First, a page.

Themes in the News by UCLA IDEA Week of April 2-6, 2012 | http://bit.ly/I68M4T
4-06-2012 :: The nation's public colleges and universities are starving for the resources they need to educate. But instead of getting new capacity, they are given ambitious and lofty goals. This contradiction was nowhere more evident this week than in Santa Monica.
A large crowd of protesting students showed up for Tuesday night's Santa Monica College board meeting, where trustees were to discuss a controversial increase in the cost of some classes and a still-obscure method for granting tuition relief to an unspecified number of students who would be affected. About a dozen students were allowed in the boardroom, and the rest were directed to an overflow room where proceedings were to be shown on video screen. Trustees refused appeals to move the meeting to a larger venue where all students could be seen and heard. When almost 100 protestors tried to enter the main boardroom, they were met with pepper spray (Yahoo News, NBC, Washington Post, Santa Monica Daily Press).
These events in Santa Monica expose a contradiction playing out at public higher education campuses nationwide: great pressure to grow enrollment and college success and too few resources to do it. President Obama has called for America to have the highest proportion of college graduates in the world by 2020. The Lumina Foundation established an initiative to ensure that 60 percent of American adults secure high-quality college degrees or certificates by 2025 . Yet, these goals for substantially increasing college degree attainment come in a period of declining support for public higher education, particularly in California.
The Santa Monica Community College proposal tries to address cuts of more than 1,000 classes since 2008 (Los Angeles Times). Students have an increasingly hard time enrolling in and affording the courses they need for a degree or for transfer to a four-year college or university. “Our classes are inundated with students begging to be enrolled after they’re full,” college President Chui L. Tsang said last month. This situation delays the progress of many students, he added, and leaves other looking to enroll in required courses “at more expensive private or for-profit college[s]” (Los Angeles Times).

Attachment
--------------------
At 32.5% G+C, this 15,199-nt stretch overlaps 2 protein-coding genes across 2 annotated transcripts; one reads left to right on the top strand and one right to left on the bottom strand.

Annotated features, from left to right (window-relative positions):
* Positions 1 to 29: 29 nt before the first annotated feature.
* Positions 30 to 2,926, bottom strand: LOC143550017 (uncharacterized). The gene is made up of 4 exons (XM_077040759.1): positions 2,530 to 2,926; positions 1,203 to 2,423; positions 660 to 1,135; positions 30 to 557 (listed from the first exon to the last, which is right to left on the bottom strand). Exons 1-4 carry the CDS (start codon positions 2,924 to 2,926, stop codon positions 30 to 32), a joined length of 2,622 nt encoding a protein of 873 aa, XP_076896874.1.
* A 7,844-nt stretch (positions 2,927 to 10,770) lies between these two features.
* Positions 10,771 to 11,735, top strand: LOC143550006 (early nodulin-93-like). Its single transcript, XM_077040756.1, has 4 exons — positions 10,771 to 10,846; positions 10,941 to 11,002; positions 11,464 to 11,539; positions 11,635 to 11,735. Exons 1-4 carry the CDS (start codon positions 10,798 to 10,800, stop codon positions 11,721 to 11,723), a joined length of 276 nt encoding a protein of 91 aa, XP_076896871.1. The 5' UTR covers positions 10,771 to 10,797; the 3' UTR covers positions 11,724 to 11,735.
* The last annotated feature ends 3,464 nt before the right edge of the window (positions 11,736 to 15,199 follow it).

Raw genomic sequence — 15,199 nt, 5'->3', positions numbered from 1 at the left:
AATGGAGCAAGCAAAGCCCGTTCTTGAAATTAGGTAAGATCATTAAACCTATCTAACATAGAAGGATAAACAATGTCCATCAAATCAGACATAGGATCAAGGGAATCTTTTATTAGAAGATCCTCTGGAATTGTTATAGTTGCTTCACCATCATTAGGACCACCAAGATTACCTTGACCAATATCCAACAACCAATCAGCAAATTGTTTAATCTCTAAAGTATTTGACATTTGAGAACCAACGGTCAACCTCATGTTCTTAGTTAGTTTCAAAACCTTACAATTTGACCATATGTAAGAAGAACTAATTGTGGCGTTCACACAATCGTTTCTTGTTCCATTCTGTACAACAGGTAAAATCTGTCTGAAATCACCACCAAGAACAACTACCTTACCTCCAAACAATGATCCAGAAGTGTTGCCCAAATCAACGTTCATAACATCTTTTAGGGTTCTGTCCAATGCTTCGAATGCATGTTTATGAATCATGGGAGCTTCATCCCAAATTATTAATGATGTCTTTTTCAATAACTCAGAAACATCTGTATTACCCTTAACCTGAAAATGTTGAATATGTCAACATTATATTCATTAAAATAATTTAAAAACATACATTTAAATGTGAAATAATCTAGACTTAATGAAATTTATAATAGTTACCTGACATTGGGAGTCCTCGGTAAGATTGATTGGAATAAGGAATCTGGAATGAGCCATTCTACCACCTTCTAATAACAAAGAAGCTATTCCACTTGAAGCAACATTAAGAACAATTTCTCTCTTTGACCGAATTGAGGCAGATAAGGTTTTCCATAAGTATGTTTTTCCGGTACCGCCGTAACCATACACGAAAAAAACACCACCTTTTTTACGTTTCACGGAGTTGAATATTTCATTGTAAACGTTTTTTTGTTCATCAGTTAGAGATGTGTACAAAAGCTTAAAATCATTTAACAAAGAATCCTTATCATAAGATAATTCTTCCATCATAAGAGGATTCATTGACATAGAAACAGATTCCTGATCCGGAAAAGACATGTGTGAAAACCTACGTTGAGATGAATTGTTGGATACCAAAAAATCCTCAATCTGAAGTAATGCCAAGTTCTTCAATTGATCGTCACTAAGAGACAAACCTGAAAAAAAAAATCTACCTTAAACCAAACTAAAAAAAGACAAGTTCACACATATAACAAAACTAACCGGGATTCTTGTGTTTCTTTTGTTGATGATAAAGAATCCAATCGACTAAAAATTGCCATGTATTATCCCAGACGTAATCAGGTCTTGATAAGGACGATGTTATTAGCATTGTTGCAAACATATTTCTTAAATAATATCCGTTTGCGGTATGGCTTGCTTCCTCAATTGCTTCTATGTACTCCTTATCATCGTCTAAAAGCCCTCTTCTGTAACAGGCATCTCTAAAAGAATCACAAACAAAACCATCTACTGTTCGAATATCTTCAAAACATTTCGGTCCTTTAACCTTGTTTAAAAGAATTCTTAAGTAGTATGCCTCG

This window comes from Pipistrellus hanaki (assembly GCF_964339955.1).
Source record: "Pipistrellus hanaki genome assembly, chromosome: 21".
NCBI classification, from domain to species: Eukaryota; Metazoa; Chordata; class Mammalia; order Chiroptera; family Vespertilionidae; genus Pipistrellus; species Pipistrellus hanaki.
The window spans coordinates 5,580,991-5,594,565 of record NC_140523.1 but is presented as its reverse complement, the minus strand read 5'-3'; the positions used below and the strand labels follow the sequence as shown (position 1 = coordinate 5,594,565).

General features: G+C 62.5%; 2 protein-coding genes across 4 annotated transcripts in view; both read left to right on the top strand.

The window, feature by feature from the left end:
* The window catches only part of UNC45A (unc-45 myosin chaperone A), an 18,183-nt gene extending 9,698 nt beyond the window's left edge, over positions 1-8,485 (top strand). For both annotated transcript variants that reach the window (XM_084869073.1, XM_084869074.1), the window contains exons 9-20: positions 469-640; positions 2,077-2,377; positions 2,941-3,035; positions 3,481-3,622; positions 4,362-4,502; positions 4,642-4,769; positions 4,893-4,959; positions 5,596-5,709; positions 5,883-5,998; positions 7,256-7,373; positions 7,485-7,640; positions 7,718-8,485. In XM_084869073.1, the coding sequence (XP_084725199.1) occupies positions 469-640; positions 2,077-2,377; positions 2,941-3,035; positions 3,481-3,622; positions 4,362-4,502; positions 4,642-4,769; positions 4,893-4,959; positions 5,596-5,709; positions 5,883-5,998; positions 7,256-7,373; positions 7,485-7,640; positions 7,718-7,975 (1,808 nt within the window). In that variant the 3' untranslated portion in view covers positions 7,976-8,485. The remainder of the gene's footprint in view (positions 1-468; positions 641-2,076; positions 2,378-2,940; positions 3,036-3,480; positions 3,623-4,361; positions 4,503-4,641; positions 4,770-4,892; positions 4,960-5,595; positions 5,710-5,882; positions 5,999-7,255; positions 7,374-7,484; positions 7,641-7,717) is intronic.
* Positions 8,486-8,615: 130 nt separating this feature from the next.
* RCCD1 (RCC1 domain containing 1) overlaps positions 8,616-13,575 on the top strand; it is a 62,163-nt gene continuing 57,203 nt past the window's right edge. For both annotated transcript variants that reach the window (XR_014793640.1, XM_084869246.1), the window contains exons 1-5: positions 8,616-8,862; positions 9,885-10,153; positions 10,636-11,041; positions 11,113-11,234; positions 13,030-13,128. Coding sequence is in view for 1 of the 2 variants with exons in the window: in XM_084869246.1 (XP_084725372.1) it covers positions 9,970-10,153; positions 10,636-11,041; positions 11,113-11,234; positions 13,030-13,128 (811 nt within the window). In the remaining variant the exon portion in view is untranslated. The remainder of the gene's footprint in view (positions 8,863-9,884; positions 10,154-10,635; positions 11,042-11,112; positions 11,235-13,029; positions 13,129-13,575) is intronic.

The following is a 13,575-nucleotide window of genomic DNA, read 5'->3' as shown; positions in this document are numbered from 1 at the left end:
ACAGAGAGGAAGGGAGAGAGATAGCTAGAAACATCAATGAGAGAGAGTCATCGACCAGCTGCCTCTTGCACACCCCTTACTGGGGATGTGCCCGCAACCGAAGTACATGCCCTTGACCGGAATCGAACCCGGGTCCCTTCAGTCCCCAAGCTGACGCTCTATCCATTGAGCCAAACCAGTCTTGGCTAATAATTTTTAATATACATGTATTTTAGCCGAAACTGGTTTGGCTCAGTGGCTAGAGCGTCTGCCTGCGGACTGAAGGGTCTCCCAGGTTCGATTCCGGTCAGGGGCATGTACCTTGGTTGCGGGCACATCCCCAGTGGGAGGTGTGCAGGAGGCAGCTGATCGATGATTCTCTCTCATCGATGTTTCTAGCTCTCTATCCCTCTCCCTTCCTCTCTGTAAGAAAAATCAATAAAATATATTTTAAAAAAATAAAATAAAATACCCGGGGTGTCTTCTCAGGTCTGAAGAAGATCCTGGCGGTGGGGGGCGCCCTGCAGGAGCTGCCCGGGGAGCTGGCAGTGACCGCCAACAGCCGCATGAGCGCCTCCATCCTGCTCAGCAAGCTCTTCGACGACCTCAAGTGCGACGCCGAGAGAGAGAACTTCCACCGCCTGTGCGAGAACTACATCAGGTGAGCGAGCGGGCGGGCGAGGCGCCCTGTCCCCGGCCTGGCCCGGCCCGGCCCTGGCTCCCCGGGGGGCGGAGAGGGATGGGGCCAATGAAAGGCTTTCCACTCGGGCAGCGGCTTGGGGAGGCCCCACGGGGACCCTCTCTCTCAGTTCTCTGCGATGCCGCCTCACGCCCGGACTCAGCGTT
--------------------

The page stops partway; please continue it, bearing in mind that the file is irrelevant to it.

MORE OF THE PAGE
In response, the college has proposed a two-tiered tuition plan to support more course offerings. In addition to regular courses being raised to $46 per unit this summer, a handful of high-demand courses, like history, math and English, would be offered through a nonprofit foundation associated with the college for $180 per unit. Santa Monica College has received agreement from some private donors to support scholarships that will enable some low-income students to access higher-priced classes offered through the nonprofit foundation.
College officials maintain that, since these additional courses will not be offered directly by the college, the tuition rates need not be limited to standards established for community colleges by the state. Yet, the courses would be offered on the Santa Monica College campus by Santa Monica College faculty. In effect, Santa Monica College officials aim to bring in more revenue (and create more space) by moving state-supported higher education outside the existing public higher education system.
Since Tuesday's meeting, state Community College Chancellor Jack Scott asked the college to hold off implementation until the legality of the College’s plan can be assessed (Washington Post, Los Angeles Times). This morning, college President Tsang acquiesced to Scott’s request, recommending that his board postpone implementation of the plan until the public could fully weigh in on the matter (Washington Post).
Beyond the very real and important legal issues, are fundamental questions about educational equity and the mission of California Community Colleges. Does the Santa Monica College plan afford low-income students with less access to required courses than more affluent peers?
Does it leave them with the feeling that they are second-class students within a public institution?
Does relying on the largess of nonprofit funding for scholarships, leave the college (and its students) vulnerable to the inevitable ups and downs of such support?
Does the two-tier plan undermine the unique and longstanding mission of the community colleges to provide low cost tuition on equal terms to all students?
Students and higher education officials in Santa Monica and across the state will be grappling with these questions in the weeks ahead. Of course, another alternative is to not put the students and the college in this squeeze in the first place, and to reconcile our reality with our goals.